Neptune the eighth planet from the Sun reaches opposition in Aquarius on September 2nd. On this day, the most distant planet in the Solar System will be 28.9454 AU (approx. 4330 million km or 2691 million miles) from Earth and visible all night long. It rises above the eastern horizon at sunset, reaches highest point in the sky during the middle of the night before setting in the west at sunrise.
With an apparent magnitude of +7.8, Neptune is the only planet that's not bright enough to be visible to the naked eye. However, provided you know exactly where to look it's relatively easy to find with binoculars and small scopes.
The constellation Aquarius is a faint member of the zodiac with its brightest stars only of 3rd magnitude. Neptune is currently located about 30 degrees south of the centre of the Great Square of Pegasus and a degree southwest of star lambda Aqr (λ Aqr - mag. +3.7). Positioned about 20 degrees or so further south of Neptune is bright star Fomalhaut (α Psc - mag. +1.2).
The finder chart below shows the position of Neptune on September 2, 2016. Since the distant planet moves slowly with respect to the background stars the chart is also accurate enough for some time before and after opposition.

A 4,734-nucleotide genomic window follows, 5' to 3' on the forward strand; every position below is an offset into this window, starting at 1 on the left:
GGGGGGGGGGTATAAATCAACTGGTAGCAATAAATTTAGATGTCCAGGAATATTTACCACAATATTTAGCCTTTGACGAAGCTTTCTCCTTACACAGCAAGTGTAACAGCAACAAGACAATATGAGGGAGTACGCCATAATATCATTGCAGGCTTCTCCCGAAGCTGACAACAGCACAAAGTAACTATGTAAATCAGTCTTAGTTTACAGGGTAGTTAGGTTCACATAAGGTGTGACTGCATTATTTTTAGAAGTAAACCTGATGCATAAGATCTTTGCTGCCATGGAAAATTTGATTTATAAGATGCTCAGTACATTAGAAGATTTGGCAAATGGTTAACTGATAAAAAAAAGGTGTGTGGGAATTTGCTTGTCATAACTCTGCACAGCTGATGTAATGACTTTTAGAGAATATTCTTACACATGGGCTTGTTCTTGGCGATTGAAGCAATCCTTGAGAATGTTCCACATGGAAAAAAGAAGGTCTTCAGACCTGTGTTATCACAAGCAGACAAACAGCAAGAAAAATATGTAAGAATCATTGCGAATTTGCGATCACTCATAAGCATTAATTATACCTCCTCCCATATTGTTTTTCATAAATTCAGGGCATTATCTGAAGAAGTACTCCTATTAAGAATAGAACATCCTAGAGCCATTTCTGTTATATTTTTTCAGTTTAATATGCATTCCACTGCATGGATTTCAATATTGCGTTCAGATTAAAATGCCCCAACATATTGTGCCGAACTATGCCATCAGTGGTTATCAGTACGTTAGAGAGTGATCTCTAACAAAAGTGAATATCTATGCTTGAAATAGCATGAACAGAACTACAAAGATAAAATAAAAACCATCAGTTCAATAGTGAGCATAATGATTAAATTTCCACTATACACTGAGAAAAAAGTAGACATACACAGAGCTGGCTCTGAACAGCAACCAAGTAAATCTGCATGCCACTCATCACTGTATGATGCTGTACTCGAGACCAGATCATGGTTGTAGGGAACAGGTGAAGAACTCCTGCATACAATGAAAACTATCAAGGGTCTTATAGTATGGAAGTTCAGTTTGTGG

Even though Neptune's apparent diameter is only 2.4 arc seconds a small scope at high magnification will reveal a small featureless blue disk. However, even with the largest amateur telescopes the view is not significantly improved. It's also possible to spot Neptune's largest moon Triton (mag. +14.0) but to achieve this a scope of the order of 300mm (12 inches) aperture is recommended, especially from suburban areas.
On September 15th, the almost full Moon passes 1.2 degrees north of Neptune with an occultation visible from UK, Europe and West Russia (20:30 UT).
Neptune Opposition Data Table
|September 2, 2016 (17 UT)
|22hr 48m 56s
|-08d 29m 00s
|Distance from Earth (AU)